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Gilles de la Tourette's criminal women: the many faces of fin de siècle hypnotism.
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Gilles de la Tourette's criminal women: the many faces of fin de siècle hypnotism.

Author: J Bogousslavsky Affiliation: Department of Neurology & Neurorehabilitation, Clinique Valmont, Glion/Montreux, Switzerland. jbogousslavsky@valmontgenolier.ch; O Walusinski
Edition/Format: Article Article : English
Publication:Clinical neurology and neurosurgery, 2010 Sep; 112(7): 549-51
Summary:
Gilles de la Tourette is now known for the disease which now bears his name, but his activities in the management of hysterics and in hypnotism, which gained him most of his lifetime reputation, have been largely forgotten. As one of the closest followers of Jean-Martin Charcot, he always remained faithful to his mentor's views, and was one of the most vehement defenders of La Salpêtrière school during the quarrel  Read more...
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Details

Named Person: de la Tourette G
Document Type: Article
All Authors / Contributors: J Bogousslavsky Affiliation: Department of Neurology & Neurorehabilitation, Clinique Valmont, Glion/Montreux, Switzerland. jbogousslavsky@valmontgenolier.ch; O Walusinski
ISSN:0303-8467
Language Note: English
Unique Identifier: 672169960
Awards:

Abstract:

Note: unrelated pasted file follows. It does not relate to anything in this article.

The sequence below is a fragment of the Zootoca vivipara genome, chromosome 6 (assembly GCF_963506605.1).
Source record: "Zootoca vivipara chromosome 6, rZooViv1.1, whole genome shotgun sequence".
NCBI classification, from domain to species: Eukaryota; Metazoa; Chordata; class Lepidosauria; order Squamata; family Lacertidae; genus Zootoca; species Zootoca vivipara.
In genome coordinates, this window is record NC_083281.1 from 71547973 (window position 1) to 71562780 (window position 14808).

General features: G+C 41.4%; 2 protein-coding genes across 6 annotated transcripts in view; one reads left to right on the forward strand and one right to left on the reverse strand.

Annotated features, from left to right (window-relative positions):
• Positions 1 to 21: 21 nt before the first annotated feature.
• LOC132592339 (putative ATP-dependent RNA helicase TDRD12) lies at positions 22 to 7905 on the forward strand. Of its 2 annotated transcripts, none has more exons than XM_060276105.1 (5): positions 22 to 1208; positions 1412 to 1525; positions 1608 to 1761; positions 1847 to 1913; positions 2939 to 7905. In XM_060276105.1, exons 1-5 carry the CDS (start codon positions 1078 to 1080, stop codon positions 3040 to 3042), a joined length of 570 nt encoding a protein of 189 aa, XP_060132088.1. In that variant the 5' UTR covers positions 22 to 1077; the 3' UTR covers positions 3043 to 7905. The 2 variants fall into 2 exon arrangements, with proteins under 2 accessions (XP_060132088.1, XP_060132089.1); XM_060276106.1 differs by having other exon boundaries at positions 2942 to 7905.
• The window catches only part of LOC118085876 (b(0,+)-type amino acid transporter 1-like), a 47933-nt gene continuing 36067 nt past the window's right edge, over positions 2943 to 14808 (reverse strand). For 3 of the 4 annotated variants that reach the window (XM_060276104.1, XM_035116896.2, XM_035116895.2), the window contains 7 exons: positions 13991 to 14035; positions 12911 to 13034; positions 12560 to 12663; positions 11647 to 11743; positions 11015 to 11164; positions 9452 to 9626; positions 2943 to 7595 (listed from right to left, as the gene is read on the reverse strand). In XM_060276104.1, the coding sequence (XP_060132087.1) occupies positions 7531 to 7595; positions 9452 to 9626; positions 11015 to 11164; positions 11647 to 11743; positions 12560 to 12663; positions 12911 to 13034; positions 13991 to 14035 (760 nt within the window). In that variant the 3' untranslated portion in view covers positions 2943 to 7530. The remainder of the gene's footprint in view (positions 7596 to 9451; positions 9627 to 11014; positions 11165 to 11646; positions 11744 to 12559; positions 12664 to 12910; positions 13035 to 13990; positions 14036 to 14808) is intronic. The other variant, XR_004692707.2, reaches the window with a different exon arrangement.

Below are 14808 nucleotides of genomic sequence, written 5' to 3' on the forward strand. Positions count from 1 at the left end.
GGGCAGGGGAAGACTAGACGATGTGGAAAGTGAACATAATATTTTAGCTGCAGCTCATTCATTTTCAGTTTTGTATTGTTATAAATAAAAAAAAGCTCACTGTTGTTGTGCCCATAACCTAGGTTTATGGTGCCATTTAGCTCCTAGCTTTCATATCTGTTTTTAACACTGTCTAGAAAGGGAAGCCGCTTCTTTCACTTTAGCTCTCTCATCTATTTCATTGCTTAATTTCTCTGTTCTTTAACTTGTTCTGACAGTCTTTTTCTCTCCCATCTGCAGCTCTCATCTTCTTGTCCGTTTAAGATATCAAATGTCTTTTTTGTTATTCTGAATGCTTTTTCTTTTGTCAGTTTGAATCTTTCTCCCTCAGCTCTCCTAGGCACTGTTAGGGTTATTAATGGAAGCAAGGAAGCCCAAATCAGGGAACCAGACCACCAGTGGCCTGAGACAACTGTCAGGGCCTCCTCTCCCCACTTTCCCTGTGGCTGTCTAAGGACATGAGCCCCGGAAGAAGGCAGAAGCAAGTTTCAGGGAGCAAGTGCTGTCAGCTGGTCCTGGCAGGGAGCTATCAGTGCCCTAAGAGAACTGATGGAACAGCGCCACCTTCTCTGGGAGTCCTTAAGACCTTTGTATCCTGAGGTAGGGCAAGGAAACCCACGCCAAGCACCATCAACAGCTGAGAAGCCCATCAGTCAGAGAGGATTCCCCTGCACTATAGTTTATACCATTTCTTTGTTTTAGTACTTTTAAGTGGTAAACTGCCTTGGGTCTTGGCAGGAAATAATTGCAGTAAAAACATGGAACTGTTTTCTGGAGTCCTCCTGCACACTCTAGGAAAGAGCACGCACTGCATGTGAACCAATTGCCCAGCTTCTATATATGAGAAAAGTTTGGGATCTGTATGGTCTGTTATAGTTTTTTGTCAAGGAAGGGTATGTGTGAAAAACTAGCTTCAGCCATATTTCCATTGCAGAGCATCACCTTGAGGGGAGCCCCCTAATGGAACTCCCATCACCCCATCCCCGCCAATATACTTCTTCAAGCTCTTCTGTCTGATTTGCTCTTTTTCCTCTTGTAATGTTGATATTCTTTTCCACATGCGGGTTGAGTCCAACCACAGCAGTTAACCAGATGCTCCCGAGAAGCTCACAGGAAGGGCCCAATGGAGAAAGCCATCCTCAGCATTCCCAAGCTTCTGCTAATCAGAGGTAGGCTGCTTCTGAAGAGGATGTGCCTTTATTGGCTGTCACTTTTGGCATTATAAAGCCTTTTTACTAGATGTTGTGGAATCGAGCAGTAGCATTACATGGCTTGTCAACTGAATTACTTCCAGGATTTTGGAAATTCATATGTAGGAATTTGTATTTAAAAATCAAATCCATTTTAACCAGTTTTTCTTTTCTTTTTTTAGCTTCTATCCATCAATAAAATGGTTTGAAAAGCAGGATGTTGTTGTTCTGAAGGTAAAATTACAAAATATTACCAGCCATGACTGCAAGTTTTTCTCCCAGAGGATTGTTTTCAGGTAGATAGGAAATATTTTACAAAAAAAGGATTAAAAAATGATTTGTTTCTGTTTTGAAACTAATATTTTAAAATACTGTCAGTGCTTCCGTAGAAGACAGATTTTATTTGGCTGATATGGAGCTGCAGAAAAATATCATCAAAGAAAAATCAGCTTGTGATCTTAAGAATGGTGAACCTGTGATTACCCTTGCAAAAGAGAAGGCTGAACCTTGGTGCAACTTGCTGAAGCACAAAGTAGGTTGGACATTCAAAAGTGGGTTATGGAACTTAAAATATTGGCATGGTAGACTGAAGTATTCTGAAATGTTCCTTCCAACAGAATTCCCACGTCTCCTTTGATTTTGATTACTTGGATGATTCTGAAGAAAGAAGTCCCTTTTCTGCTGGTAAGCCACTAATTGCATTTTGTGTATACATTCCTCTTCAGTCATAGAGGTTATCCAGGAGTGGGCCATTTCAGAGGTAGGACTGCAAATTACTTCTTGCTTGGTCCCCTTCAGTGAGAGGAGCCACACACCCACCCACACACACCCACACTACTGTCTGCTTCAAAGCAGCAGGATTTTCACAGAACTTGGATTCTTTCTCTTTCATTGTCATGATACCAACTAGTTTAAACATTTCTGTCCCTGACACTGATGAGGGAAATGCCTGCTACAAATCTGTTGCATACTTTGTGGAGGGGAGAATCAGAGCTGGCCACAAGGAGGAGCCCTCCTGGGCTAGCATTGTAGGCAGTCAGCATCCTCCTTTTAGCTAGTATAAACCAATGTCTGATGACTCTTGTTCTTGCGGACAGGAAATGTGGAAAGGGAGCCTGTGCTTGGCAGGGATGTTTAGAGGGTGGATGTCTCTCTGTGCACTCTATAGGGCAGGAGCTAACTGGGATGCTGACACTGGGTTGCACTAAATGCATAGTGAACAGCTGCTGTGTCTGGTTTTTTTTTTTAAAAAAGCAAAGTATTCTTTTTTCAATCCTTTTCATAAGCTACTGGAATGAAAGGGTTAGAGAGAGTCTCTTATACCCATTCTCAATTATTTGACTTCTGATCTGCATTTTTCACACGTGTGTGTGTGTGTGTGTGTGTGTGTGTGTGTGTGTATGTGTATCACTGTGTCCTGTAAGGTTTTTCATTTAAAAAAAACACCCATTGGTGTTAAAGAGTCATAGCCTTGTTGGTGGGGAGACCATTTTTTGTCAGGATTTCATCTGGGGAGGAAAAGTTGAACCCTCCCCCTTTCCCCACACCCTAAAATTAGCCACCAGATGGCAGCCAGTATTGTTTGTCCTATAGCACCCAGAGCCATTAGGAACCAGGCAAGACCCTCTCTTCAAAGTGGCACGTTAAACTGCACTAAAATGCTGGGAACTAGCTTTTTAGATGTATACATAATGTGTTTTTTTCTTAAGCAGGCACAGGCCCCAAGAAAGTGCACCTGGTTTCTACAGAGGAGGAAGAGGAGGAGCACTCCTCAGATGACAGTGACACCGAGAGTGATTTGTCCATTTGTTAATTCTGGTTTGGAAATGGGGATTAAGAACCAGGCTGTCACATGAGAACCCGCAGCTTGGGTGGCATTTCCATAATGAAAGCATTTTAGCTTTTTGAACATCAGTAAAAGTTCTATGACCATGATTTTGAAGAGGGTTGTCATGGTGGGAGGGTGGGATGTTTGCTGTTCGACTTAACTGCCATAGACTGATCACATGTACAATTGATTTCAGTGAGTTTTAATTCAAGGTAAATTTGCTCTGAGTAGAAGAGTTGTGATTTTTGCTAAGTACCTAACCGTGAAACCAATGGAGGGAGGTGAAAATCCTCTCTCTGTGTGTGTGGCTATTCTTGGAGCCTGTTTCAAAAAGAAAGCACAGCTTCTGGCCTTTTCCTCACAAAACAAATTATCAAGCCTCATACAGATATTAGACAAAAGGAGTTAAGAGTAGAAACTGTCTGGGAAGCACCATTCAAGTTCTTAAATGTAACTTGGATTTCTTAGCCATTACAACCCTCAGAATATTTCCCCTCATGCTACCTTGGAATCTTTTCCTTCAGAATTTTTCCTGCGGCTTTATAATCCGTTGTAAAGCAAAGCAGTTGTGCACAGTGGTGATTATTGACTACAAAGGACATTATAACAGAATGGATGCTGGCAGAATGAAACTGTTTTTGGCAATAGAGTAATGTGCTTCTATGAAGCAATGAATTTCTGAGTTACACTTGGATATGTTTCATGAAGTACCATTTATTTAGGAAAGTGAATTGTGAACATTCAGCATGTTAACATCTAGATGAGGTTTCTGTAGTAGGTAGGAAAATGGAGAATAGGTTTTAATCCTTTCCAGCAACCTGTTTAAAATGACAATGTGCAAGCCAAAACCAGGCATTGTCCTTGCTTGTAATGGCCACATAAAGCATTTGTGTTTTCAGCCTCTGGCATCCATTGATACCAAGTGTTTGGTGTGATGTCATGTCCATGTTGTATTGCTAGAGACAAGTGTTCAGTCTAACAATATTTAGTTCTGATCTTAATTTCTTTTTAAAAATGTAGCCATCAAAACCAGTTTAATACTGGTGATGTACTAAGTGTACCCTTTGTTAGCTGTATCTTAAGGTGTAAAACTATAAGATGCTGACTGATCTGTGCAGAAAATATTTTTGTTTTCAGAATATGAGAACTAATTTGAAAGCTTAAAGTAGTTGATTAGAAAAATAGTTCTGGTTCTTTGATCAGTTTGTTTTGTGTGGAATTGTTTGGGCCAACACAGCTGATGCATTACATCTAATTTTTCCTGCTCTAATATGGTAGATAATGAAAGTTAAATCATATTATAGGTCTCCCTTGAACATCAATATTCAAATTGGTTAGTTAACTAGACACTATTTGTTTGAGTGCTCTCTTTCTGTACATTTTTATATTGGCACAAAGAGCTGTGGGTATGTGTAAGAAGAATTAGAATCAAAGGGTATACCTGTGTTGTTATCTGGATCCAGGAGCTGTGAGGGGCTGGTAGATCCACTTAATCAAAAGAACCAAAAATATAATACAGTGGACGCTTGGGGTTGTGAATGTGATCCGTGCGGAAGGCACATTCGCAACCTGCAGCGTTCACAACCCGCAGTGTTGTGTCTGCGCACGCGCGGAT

Gilles de la Tourette is now known for the disease which now bears his name, but his activities in the management of hysterics and in hypnotism, which gained him most of his lifetime reputation, have been largely forgotten. As one of the closest followers of Jean-Martin Charcot, he always remained faithful to his mentor's views, and was one of the most vehement defenders of La Salpêtrière school during the quarrel with Hippolyte Bernheim and the Nancy school on the question of the specificity of hypnotic susceptibility in hysteria. This controversy became critical during medico-legal assessment of crimes supposedly committed under hypnotic suggestion. Gilles de la Tourette's involvement in criminal hypnotism was striking, as shown by his own experiments, the most famous of which being his suggested poisoning of a colleague by Blanche Wittman, the celebrated Charcot's hysteric patient in the 1887 Brouillet's painting. Gilles de la Tourette also acted as expert in murder trials, and his Epilogue in the Gouffé's trunk case, where he affirmed that no murder in real life could be due to hypnotism, and considered that Gabrielle Bompard, the murderer's accomplice, was not under hypnotic suggestion, had a considerable impact. Finally, he was confronted to the issue of murder under hypnotism in his private life, since in 1893, a former patient, Rose Kamper, came and shot him in the head at his home, claiming that hypnotism sessions had changed her own person, and that she had been hypnotized "at distance". These acts from three very different "hysterical" women highlight the Salpêtrière's theories on hypnotism and their inner contradictions in the fin de siècle ambiance, a few years before Joseph Babinski renewed the concepts on hysteria.

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